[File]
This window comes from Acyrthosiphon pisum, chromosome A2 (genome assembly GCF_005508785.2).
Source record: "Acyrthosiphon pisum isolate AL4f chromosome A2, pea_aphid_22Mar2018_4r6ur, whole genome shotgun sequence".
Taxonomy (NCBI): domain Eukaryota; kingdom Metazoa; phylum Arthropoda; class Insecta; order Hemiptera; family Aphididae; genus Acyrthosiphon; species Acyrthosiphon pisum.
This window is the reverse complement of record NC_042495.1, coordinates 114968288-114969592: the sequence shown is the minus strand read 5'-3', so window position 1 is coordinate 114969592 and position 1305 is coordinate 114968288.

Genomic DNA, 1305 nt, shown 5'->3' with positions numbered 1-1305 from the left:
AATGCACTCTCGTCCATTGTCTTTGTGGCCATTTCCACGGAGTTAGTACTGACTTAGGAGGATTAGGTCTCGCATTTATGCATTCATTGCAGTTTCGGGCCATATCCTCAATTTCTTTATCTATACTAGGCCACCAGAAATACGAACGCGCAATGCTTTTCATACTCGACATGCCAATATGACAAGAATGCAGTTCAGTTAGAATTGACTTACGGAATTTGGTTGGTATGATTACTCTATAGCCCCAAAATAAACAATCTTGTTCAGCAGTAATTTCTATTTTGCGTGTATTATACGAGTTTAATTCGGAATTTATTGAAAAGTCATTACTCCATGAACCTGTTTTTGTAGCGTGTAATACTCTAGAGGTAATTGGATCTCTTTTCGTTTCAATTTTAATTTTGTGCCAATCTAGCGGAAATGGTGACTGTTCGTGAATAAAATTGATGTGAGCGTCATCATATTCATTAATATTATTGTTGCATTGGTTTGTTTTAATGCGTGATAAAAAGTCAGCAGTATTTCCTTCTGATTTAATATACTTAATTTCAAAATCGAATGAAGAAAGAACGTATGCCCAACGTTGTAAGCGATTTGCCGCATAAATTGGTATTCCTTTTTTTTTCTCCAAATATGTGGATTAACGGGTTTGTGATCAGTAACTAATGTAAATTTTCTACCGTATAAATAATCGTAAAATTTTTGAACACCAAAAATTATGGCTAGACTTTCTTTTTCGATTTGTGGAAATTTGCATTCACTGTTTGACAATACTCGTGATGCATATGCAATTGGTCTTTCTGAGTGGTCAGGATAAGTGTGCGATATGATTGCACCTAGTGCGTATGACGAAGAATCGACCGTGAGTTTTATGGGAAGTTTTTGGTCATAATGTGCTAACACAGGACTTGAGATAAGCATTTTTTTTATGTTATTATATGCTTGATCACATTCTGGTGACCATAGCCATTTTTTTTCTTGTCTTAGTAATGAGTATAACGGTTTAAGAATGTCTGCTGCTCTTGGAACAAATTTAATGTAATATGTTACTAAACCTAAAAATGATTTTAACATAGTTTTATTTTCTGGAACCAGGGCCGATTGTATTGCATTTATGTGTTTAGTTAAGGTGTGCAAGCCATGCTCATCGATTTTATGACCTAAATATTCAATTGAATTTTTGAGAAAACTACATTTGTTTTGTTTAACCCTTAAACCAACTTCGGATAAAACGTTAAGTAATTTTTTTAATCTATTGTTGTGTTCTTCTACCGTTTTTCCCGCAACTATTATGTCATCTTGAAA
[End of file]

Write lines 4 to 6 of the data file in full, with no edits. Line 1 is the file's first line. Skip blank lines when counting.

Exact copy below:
This window is the reverse complement of record NC_042495.1, coordinates 114968288-114969592: the sequence shown is the minus strand read 5'-3', so window position 1 is coordinate 114969592 and position 1305 is coordinate 114968288.

Genomic DNA, 1305 nt, shown 5'->3' with positions numbered 1-1305 from the left:
AATGCACTCTCGTCCATTGTCTTTGTGGCCATTTCCACGGAGTTAGTACTGACTTAGGAGGATTAGGTCTCGCATTTATGCATTCATTGCAGTTTCGGGCCATATCCTCAATTTCTTTATCTATACTAGGCCACCAGAAATACGAACGCGCAATGCTTTTCATACTCGACATGCCAATATGACAAGAATGCAGTTCAGTTAGAATTGACTTACGGAATTTGGTTGGTATGATTACTCTATAGCCCCAAAATAAACAATCTTGTTCAGCAGTAATTTCTATTTTGCGTGTATTATACGAGTTTAATTCGGAATTTATTGAAAAGTCATTACTCCATGAACCTGTTTTTGTAGCGTGTAATACTCTAGAGGTAATTGGATCTCTTTTCGTTTCAATTTTAATTTTGTGCCAATCTAGCGGAAATGGTGACTGTTCGTGAATAAAATTGATGTGAGCGTCATCATATTCATTAATATTATTGTTGCATTGGTTTGTTTTAATGCGTGATAAAAAGTCAGCAGTATTTCCTTCTGATTTAATATACTTAATTTCAAAATCGAATGAAGAAAGAACGTATGCCCAACGTTGTAAGCGATTTGCCGCATAAATTGGTATTCCTTTTTTTTTCTCCAAATATGTGGATTAACGGGTTTGTGATCAGTAACTAATGTAAATTTTCTACCGTATAAATAATCGTAAAATTTTTGAACACCAAAAATTATGGCTAGACTTTCTTTTTCGATTTGTGGAAATTTGCATTCACTGTTTGACAATACTCGTGATGCATATGCAATTGGTCTTTCTGAGTGGTCAGGATAAGTGTGCGATATGATTGCACCTAGTGCGTATGACGAAGAATCGACCGTGAGTTTTATGGGAAGTTTTTGGTCATAATGTGCTAACACAGGACTTGAGATAAGCATTTTTTTTATGTTATTATATGCTTGATCACATTCTGGTGACCATAGCCATTTTTTTTCTTGTCTTAGTAATGAGTATAACGGTTTAAGAATGTCTGCTGCTCTTGGAACAAATTTAATGTAATATGTTACTAAACCTAAAAATGATTTTAACATAGTTTTATTTTCTGGAACCAGGGCCGATTGTATTGCATTTATGTGTTTAGTTAAGGTGTGCAAGCCATGCTCATCGATTTTATGACCTAAATATTCAATTGAATTTTTGAGAAAACTACATTTGTTTTGTTTAACCCTTAAACCAACTTCGGATAAAACGTTAAGTAATTTTTTTAATCTATTGTTGTGTTCTTCTACCGTTTTTCCCGCAACTATTATGTCATCTTGAAA